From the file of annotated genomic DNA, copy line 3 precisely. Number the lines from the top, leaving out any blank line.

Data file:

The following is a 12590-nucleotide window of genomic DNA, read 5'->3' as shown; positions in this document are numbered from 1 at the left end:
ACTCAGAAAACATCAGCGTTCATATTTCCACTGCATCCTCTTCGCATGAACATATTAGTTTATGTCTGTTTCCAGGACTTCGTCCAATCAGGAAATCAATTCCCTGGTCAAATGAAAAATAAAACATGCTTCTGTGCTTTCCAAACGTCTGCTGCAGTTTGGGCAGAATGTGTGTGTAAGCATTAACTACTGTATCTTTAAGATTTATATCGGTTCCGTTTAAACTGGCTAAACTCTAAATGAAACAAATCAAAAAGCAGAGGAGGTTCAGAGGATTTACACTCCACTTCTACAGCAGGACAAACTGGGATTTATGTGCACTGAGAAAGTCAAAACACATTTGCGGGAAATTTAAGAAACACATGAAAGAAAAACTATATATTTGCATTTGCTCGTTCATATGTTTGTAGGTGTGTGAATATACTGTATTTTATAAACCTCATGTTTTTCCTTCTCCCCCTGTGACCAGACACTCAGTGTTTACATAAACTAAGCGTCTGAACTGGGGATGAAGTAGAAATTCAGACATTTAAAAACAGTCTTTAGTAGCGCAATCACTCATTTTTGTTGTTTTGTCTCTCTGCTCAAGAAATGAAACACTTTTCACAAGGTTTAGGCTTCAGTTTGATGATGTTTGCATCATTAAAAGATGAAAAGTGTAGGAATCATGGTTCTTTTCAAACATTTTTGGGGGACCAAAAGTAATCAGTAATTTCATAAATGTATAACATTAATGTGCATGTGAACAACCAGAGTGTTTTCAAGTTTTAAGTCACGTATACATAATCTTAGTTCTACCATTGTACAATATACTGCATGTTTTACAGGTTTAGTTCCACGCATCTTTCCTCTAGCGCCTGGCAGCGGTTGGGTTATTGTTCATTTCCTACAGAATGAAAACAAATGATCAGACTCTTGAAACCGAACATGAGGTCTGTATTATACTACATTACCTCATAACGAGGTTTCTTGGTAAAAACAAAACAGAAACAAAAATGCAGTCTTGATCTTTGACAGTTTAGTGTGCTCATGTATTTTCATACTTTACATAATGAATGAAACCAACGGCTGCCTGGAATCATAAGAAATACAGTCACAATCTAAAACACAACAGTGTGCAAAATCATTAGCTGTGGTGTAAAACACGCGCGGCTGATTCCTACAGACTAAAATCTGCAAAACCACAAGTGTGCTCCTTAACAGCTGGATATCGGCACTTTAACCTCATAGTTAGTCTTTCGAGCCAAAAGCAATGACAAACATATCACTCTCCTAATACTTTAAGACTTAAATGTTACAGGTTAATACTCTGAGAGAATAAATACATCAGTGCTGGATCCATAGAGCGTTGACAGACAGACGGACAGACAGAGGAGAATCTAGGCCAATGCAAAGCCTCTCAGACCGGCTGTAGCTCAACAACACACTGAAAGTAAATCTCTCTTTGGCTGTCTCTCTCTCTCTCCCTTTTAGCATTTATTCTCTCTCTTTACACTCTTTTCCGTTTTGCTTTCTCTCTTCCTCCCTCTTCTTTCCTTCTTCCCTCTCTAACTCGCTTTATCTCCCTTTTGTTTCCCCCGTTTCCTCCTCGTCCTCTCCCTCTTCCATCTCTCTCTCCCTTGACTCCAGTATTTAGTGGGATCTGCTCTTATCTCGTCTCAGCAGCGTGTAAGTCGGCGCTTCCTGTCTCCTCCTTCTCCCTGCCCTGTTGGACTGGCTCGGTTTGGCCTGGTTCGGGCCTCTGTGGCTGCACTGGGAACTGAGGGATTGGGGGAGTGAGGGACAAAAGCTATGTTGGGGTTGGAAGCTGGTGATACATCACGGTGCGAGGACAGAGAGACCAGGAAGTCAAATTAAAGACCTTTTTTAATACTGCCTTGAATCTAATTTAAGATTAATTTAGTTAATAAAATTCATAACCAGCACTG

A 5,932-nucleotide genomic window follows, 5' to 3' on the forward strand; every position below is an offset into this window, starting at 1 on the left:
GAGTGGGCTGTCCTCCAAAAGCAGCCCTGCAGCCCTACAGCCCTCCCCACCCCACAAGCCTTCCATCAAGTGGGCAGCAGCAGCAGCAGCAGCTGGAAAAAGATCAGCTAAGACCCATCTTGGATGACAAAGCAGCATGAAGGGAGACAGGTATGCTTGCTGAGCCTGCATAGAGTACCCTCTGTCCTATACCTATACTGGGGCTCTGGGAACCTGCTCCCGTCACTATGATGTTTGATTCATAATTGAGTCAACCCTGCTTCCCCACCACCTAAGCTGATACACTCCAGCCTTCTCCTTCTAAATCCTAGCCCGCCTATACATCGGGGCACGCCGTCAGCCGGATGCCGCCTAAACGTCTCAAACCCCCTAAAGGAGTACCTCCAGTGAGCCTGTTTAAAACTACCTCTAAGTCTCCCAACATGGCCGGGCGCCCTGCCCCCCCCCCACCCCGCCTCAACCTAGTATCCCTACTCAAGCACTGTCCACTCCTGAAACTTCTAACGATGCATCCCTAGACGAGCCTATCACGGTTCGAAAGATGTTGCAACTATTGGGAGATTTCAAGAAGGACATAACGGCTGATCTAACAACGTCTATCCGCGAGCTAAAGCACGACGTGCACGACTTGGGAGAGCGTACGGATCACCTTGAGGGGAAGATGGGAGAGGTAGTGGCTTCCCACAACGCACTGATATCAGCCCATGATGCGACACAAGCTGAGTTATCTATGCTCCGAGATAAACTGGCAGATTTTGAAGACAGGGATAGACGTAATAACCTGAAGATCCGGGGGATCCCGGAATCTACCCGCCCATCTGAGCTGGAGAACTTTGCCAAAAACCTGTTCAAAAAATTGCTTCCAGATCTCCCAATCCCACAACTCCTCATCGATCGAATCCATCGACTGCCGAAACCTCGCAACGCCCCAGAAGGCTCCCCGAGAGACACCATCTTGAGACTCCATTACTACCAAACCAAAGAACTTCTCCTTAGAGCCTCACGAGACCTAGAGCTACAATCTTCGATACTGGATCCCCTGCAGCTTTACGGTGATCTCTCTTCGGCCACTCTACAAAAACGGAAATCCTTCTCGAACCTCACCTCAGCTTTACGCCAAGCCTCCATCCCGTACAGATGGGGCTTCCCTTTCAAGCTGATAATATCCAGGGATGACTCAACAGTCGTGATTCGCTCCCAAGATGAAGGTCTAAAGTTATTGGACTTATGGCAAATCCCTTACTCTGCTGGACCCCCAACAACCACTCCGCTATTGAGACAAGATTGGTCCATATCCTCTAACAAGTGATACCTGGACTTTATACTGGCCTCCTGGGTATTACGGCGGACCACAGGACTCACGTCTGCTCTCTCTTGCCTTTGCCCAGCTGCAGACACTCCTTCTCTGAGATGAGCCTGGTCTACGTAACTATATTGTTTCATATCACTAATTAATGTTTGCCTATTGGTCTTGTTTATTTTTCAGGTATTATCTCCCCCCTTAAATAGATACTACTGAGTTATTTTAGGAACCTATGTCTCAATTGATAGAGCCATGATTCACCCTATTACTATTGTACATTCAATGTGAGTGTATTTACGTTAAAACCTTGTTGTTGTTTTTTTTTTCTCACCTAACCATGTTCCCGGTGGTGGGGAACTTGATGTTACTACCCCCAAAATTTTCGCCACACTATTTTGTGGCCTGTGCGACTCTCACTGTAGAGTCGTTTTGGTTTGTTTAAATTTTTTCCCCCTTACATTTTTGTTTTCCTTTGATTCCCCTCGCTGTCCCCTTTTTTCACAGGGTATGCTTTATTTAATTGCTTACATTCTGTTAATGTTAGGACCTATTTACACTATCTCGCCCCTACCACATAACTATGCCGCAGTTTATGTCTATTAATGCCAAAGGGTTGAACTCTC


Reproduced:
A 5,932-nucleotide genomic window follows, 5' to 3' on the forward strand; every position below is an offset into this window, starting at 1 on the left: